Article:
Health Disparities and the Global Landscape of Lymphoma Care Today

The American Society of Clinical Oncology (ASCO) Annual Meeting brings together more than 30,000 oncology professionals each year to encourage discourse on leading research, state-of-the-art treatments, and ongoing controversies in the field. At this year’s Annual Meeting in Chicago, our own Dr. Adrienne Phillips was selected to present a review of the current health disparities in lymphoma care.

Adrienne Phillips

According to the National Institute on Minority Health and Health Disparities, health disparities are defined as “differences in incidence, prevalence, morbidity, mortality and burden of diseases and other adverse health conditions that exist among specific population groups.”

Dr. Phillips explained that health disparities may be due to a variety of factors, including race, gender, biology, and social and environmental differences such as socioeconomic status, health literacy, trust in the healthcare system, proximity to a healthcare facility, and access to and type of health insurance. For example, being uninsured or receiving government-assisted insurance increases patients’ risk of death by 1.5 times. Even patients’ place of residence may play a role, with treatment in rural, community-based settings being associated with inferior overall survival (OS) rates compared to treatment in urban, academic-based settings.

What Dr. Phillips and other physicians find most disconcerting about disparity in lymphoma care is that the disease is often amenable to effective therapy, but a significant segment of the population does not, or cannot, access appropriate care. For example, survival rates for some lymphomas skew lower for black people than for white people. Dr. Phillips conjectured that while African Americans tend to have poorer outcomes, the disparity is likely due to issues related to healthcare access and socioeconomic status.

According to an analysis of 701 people with diffuse large B-cell lymphoma (DLBCL) treated at two southern referral centers with a large black patient population (University of Alabama at Birmingham and Emory University in Atlanta), race did not influence outcomes. Black and white patients who received standard DLBCL chemotherapy drug combination rituximab, cyclophosphamide, doxorubicin hydrochloride, vincristine sulfate, and prednisone (R-CHOP) achieved similar OS rates (5y OS, 79% vs 70%).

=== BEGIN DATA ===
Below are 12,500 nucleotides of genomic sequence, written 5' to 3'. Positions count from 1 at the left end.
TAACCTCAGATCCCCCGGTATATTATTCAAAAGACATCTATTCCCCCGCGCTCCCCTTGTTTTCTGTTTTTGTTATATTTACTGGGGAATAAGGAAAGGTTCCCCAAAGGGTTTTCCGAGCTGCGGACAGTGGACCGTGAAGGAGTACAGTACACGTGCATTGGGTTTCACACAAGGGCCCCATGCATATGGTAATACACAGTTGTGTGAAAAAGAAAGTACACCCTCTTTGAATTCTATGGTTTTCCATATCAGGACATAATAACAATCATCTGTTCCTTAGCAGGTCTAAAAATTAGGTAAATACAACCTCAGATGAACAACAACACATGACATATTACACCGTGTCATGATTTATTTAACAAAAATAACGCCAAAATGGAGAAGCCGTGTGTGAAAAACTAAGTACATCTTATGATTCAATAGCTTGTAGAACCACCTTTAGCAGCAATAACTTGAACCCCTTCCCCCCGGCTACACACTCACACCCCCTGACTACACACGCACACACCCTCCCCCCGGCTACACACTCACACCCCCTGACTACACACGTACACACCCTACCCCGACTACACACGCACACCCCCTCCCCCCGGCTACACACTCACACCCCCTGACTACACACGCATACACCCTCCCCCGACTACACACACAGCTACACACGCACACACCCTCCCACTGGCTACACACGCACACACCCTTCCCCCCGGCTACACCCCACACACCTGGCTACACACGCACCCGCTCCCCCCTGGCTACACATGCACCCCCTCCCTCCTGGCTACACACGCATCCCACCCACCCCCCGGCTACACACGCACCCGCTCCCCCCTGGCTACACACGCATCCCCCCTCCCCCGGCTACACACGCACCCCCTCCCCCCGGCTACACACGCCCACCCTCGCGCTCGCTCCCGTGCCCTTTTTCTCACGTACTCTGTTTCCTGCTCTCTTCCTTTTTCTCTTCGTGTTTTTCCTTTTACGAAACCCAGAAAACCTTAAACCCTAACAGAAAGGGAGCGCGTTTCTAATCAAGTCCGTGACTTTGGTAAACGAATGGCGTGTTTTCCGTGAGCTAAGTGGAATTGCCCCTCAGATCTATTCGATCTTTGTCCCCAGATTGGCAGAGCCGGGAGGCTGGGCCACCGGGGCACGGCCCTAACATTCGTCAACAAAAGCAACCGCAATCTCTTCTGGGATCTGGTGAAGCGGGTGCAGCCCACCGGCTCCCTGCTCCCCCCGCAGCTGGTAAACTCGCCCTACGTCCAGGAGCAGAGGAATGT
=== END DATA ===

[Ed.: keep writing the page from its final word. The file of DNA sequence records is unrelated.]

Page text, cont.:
Biological factors may also play a role in health disparities, and scientists are constantly working to better understand molecular factors in tumor development regardless of patient ethnicity.

In general, lymphoma is less common among African Americans and Asian Americans, but specific subtypes – like T-cell lymphoma in African Americans and natural killer T-cell (NKT) lymphoma in Asian Americans – are more common in these populations. Thus, Dr. Phillips highlighted a need for ethnic and racial diversity in clinical trial recruitment and in future studies of socioeconomic status and disease biology in order to better understand and improve outcomes for all patients.

Immunotherapy More Effective in Treating Aggressive Lymphoma than Chemotherapy

Dr. Adrienne Phillips
Dr. Adrienne Phillips

According to findings from a recent clinical trial, people with relapsed or refractory adult T-cell leukemia-lymphoma (ATLL) may have a promising new treatment option. This new option is mogamulizumab, an immunotherapy that augments the immune system in its fight against this aggressive form of lymphoma. The lead author of the study is Dr. Adrienne Phillips, an assistant professor of medicine and a member of the Sandra and Edward Meyer Cancer Center at Weill Cornell Medicine and an oncologist with the Bone Marrow and Stem Cell Transplant Program at NewYork-Presbyterian/Weill Cornell Medical Center.

The findings of a small clinical trial demonstrate that the antibody drug mogamulizumab, known as moga, induces tumor responses in nearly 28 percent of patients with a fast-growing and difficult to treat blood cancer called relapsed or refractory adult T-cell leukemia-lymphoma (ATLL). These response rates appeared better than the standard chemotherapy comparison results in this study. The investigators say moga may represent a breakthrough in treating ATLL, for which there are currently no drugs approved in the United States to specifically treat the disease. Mogalizumab binds to CCR4 proteins on tumor cells, allowing the immune system to better target them.

“In order to treat an aggressive cancer such as ATLL, you have to think outside the box,” said Dr. Adrienne Phillips…”By working with international collaborators to conduct the largest randomized trial ever in relapsed or refractory forms of this devastating cancer, we have been able to demonstrate the benefits of an innovative, immune based treatment approach and have taken a large step forward in efforts to make this treatment option available for ATLL patients here.”

Dr. Phillip’s findings were presented during the annual meeting of the American Society for Clinical Oncology (ASCO) on June 5th in Chicago. You can read more about her finding’s here.